$29 plus VAT, I should say.
Yes, if you are a UK or EU business. So yeah, it’s really exciting. We’re very, very excited about it.
In our next episode, actually, we are going to be answering some of the questions we’ve been getting about the membership as well, so if you are interested, and you’ve not got much time to contact us then, make sure you’re listening to the next episode where we actually answer some of those questions and potentially some of those concerns that you might have about joining another membership community. So, we’re really excited about that and if you want to join, go to jammydigital.com/wait/ or you can just go to the same page and it will redirect you to the brand new sales page that we created, so that’s exciting as well. But yeah, we’ve already got lots of people interested, so it will be nice to have you as part of the community as well.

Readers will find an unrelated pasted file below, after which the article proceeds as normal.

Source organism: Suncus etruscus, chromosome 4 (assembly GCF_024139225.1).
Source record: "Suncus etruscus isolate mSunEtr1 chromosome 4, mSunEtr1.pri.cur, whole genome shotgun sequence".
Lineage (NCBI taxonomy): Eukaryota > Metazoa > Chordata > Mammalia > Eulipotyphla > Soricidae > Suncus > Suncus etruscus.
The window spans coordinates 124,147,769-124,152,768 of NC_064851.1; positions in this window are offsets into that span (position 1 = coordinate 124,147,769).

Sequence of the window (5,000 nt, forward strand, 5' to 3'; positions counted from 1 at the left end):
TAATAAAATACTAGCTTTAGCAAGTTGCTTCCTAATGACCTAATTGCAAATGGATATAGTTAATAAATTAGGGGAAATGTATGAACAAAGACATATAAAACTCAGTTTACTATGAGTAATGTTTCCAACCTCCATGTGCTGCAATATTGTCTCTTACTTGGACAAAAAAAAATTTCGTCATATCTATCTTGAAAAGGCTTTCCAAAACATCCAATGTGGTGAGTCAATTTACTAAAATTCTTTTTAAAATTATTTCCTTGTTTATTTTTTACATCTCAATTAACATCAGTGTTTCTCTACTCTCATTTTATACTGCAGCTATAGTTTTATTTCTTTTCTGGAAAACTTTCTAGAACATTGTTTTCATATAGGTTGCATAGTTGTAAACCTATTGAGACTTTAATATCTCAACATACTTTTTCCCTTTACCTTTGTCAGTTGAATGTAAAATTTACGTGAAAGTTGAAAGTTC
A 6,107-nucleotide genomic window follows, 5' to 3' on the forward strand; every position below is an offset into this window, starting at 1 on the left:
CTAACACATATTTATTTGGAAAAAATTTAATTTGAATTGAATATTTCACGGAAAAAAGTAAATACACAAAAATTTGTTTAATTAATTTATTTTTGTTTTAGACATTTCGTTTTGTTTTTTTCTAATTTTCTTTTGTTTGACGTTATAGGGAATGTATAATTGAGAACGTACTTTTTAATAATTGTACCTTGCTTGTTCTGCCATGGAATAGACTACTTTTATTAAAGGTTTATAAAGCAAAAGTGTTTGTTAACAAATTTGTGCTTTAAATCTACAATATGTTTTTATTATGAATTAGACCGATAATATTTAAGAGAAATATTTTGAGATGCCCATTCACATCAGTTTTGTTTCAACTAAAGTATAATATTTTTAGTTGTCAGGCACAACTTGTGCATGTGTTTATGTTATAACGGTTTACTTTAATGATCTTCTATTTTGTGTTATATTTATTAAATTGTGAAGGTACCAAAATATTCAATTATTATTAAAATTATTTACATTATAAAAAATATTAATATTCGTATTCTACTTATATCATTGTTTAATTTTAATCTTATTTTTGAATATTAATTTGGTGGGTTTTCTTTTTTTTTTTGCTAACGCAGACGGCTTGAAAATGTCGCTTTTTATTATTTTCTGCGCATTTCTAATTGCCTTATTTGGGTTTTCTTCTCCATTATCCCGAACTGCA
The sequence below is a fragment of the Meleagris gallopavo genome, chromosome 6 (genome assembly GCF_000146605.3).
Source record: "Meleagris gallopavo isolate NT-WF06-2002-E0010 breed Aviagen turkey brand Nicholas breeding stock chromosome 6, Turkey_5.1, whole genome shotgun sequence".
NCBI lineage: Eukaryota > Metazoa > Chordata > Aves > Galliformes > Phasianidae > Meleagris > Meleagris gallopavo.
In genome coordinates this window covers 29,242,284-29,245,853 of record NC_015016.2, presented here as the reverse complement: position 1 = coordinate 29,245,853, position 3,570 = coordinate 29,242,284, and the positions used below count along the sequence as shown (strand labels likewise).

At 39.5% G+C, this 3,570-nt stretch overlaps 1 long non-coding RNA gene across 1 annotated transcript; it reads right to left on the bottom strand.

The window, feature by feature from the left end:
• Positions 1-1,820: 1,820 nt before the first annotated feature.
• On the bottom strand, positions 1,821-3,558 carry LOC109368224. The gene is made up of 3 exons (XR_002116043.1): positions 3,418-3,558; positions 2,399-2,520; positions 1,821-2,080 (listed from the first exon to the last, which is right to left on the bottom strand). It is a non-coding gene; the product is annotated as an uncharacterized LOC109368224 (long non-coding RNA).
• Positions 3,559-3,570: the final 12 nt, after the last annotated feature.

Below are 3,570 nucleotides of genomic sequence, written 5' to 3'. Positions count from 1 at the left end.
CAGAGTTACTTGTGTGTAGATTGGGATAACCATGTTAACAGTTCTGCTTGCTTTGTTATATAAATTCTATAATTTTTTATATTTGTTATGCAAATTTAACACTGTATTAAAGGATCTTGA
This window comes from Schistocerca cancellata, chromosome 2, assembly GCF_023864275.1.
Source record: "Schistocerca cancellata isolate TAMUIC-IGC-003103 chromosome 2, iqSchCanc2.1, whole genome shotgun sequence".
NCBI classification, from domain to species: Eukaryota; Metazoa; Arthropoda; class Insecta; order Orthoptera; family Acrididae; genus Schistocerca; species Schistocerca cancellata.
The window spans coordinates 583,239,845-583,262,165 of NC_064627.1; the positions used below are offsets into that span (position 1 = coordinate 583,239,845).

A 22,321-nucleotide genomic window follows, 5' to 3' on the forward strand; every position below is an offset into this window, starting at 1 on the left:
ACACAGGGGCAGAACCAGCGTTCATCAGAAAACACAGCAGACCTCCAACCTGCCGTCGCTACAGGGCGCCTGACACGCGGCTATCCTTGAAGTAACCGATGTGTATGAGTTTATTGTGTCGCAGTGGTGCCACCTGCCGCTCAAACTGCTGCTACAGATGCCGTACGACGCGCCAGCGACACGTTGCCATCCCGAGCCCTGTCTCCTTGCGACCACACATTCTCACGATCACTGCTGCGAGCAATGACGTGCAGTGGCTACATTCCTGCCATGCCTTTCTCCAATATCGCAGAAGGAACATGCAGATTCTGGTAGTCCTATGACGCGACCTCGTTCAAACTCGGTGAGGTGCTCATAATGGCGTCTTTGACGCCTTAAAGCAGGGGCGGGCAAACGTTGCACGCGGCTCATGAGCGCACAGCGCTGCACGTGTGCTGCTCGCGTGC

Yeah, definitely. And the thing we’re looking forward to is those first two weeks when we get that those first founding members, isn’t it really? And we’re going to be able to work with them quite closely because we’re going to close off after two weeks. Get your membership so those members will be our founding little babies. We’ll be able to work with them closely, helping them build a great website and a great business. So, yeah, it’s really, really exciting. So we’re really, really looking forward to it.
Fantastic. So we will see you in the next episode of the Make Your Mark Online podcast.
Thank you – love the way you have broken down the topics so that people can focus on one area at a time. It can be overwhelming otherwise! Looks like I have another page on our website to return to and review/rewrite!